BMCR 2005.03.21

Ceramicus Redivivus. The Early Iron Age Potters’ Field in the Area of the Classical Athenian Agora. With a contribution by Michael R. Schilling. Hesperia Supplement 31

, Ceramicus redivivus : the early Iron Age potters' field in the area of the classical Athenian Agora. Hesperia Supplement ; 31. Athens and Princeton, NJ: American School of Classical Studies at Athens, 2003. xxiii, 370 pages : illustrations (some color), maps ; 28 cm.. ISBN 0876615310. $45.00 (pb).

Generations of Athenian topographers have puzzled over why ancient authors such as Pausanias refer to the Agora of Athens as the “Kerameikos,” since the historic “potters’ quarter” of the city lay to the northwest of the Athenian Agora. Papadopoulos’ monograph makes it clear that this appellation almost certainly goes back to the area’s long-standing use by potters from the Protogeometric Period until at least the first half of the 7th century BC: the Agora was called “Kerameikos,” because it was the original potters’ quarter of the city. It is important to note that this volume is NOT the comprehensive publication of the Early Iron Age deposits from the Agora that Papadopoulos has been working on for some time and that some readers may be anticipating. The formal purpose of this work is to present the evidence for early pottery manufacture in the area of the Classical Athenian Agora. Although the purpose of the volume is thus rather narrow, in fact the book looks broadly at the technology of pottery production; it also contains an important synthesis of recent discoveries and studies that have reshaped understanding of the city’s development. The book sometimes has a rather sprawling sense, as the author ranges well outside the Early Iron Age, but in my view the expanded coverage of certain issues is appropriate.

The book is divided into five chapters and an appendix, the latter written by M. Schilling. The first chapter serves as an introduction to the study, setting out some background on the Agora excavations, as well as major deposits of Early Iron Age (Protogeometric — Subgeometric) pottery that have provided evidence of actual pottery manufacture in the area. Most of the evidence comes from abandoned wells that had been filled with debris. This is followed by a section discussing the use of test-pieces by potters to check on the status of fabric and decoration during the firing process. The use of such test-pieces is especially helpful with a complex three-stage firing process such as that employed with Attic Black and Red Figure, although it seems clear that even potters in the Protogeometric Period were employing such pieces to ascertain the appearance of the glossy black surfaces on their vessels . Papadopoulos’ discussion of test-pieces is extensive, drawing on examples from Renaissance Italy and China, in addition to ancient Greece.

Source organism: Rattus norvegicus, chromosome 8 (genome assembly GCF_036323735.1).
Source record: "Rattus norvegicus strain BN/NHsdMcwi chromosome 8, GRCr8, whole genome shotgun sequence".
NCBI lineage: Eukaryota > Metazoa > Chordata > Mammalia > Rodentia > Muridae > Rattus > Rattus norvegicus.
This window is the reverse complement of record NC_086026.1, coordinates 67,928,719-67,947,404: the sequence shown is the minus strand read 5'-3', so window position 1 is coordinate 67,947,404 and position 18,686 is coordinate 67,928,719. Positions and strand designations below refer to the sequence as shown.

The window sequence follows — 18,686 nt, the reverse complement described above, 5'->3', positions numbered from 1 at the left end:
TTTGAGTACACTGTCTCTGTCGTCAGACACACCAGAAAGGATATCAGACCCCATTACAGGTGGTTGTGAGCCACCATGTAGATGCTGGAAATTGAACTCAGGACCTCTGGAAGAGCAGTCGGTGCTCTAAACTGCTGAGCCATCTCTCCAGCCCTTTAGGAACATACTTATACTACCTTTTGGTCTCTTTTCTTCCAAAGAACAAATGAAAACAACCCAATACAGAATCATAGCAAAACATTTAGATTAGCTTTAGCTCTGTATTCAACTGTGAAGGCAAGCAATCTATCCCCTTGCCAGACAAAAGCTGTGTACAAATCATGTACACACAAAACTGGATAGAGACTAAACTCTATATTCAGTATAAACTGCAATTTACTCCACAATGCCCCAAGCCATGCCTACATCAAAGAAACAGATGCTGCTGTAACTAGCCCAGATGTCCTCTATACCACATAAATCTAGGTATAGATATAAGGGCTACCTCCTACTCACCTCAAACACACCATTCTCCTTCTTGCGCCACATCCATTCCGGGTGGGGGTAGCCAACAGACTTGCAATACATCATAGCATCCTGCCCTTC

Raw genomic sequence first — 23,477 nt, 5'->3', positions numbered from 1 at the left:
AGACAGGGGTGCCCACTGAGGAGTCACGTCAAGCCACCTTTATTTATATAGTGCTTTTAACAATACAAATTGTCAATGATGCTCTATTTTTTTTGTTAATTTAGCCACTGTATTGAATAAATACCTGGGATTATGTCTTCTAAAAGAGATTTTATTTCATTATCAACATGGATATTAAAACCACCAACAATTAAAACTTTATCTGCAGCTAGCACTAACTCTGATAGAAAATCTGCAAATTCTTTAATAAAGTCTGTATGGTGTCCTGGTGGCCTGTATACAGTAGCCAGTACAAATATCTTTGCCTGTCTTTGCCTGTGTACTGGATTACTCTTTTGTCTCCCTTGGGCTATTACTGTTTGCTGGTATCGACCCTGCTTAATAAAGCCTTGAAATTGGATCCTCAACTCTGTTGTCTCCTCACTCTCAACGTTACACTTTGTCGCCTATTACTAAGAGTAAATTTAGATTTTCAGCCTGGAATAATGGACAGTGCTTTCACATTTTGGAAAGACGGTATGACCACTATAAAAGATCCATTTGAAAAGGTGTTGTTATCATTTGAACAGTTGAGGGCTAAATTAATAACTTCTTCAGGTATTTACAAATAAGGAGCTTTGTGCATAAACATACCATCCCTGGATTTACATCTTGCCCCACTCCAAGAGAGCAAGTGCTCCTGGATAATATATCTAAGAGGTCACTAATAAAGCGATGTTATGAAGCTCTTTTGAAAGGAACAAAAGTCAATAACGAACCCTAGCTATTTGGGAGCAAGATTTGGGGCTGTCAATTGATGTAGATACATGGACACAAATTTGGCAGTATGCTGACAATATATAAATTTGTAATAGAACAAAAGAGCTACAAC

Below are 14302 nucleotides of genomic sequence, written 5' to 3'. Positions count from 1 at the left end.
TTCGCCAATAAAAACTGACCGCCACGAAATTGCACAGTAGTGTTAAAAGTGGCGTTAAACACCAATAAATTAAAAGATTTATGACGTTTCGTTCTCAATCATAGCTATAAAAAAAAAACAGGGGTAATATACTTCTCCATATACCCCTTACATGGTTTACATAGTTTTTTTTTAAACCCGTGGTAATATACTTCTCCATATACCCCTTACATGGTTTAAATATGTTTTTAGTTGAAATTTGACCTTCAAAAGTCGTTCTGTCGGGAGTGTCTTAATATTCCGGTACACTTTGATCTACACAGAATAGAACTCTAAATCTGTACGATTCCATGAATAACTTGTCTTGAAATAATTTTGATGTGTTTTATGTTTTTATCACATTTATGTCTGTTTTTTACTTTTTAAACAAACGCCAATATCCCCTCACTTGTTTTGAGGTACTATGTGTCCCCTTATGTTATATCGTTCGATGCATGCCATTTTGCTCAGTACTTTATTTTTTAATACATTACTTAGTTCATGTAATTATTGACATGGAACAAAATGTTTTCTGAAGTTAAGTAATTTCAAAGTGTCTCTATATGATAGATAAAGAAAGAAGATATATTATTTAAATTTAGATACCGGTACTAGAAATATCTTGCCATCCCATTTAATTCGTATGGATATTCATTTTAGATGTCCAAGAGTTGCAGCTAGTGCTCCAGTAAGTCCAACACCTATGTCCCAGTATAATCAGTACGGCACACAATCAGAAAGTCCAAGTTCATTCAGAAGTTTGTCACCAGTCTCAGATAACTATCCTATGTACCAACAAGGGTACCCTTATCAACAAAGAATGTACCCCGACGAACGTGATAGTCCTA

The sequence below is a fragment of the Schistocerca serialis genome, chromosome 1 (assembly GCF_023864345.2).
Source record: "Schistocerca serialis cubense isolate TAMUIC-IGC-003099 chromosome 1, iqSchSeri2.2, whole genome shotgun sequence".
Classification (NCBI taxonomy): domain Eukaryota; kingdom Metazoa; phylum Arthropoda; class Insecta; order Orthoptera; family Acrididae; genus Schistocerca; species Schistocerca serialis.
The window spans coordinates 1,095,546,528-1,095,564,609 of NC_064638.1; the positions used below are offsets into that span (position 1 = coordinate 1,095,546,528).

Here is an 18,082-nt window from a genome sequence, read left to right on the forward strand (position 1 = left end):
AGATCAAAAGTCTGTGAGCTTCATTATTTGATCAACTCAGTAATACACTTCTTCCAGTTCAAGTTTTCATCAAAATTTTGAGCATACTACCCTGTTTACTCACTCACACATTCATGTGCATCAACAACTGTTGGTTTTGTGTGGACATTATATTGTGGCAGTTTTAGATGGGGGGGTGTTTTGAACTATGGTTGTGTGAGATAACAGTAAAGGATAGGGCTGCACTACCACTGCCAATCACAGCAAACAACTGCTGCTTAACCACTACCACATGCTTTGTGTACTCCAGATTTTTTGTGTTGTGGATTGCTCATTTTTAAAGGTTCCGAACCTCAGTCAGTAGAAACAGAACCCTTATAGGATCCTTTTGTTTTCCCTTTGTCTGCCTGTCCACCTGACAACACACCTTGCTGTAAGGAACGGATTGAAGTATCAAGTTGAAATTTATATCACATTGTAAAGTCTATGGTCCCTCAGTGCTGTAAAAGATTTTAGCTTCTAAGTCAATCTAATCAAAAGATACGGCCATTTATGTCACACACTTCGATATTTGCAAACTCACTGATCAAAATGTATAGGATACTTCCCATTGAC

Chapter 2 constitutes the bulk of the book, taking up nearly two-thirds of the total text. The chapter is essentially an analytical catalog presenting test pieces and other evidence for pottery manufacture, including kilns, wasters, and production discards. Most of the definite test-pieces consist of large sherds or vessel sections cut from unfired vessels that probably had flaws making them unsuitable for firing; they usually have a large perforation that allowed them to be drawn for inspection with a long hook from a hot kiln. Since they were never going to see practical use and the potter only wanted to check the firing of the clay body and state of the painted decoration, test-pieces may also have uncanonical decoration that allows them to be distinguished from ordinary sherds. Wasters are fragments of pots that were discarded after misfiring. The typical waster is usually recognized by a vitrified surface or an entirely melted appearance that is produced by overfiring. “Production discard” is a vaguer category, to which belong pots or sherds that exhibit flaws in shape, imperfect adhesion of paint, or other irregularities that suggest they might not have been saleable; Papadopoulos is rightly circumspect in employing this term.

The pieces are presented in a more or less chronological order, beginning with the Early Protogeometric deposits. Papadopoulos treats each deposit separately, providing for each a summary of the context and the date, followed by the catalog entries for test-pieces and other evidence of pottery manufacture. Virtually every piece is provided with a drawing of the decorated surfaces and a photograph; most have profile drawings as well. The catalog entries themselves are somewhat surprising at first: the trend in recent ceramic publications has been to provide increasingly telegraphic catalog entries, allowing the drawings and photographs to do as much of the “speaking” as possible. Papadopoulos’ catalog has a rather more “old-fashioned” structure, with much fuller commentary than one typically sees these days in publications of Protogeometric or Geometric pottery. In the case of this publication, the longer entries are often helpful, but given the profile drawings, some of the shape descriptions are unnecessarily detailed; discussion of paint condition is obviously of interest here, but the sometimes minute treatments of paint cracking may strike some readers as overkill.

Near the end of the chapter, Papadopoulos provides a fairly full treatment of Deposit S 17:2, which lay to the east of the later Southeast Fountain House, along the Panathenaic Way. He regards this deposit as important for establishing the continuity of pottery manufacture in the area of the later Classical Agora at least until the middle of the 7th cent. BC and probably even later. The ceramic artifacts recovered also indicate that a nearby pottery workshop was manufacturing not only pots, but also lamps, figurines, spindle whorls, loomweights, and other items.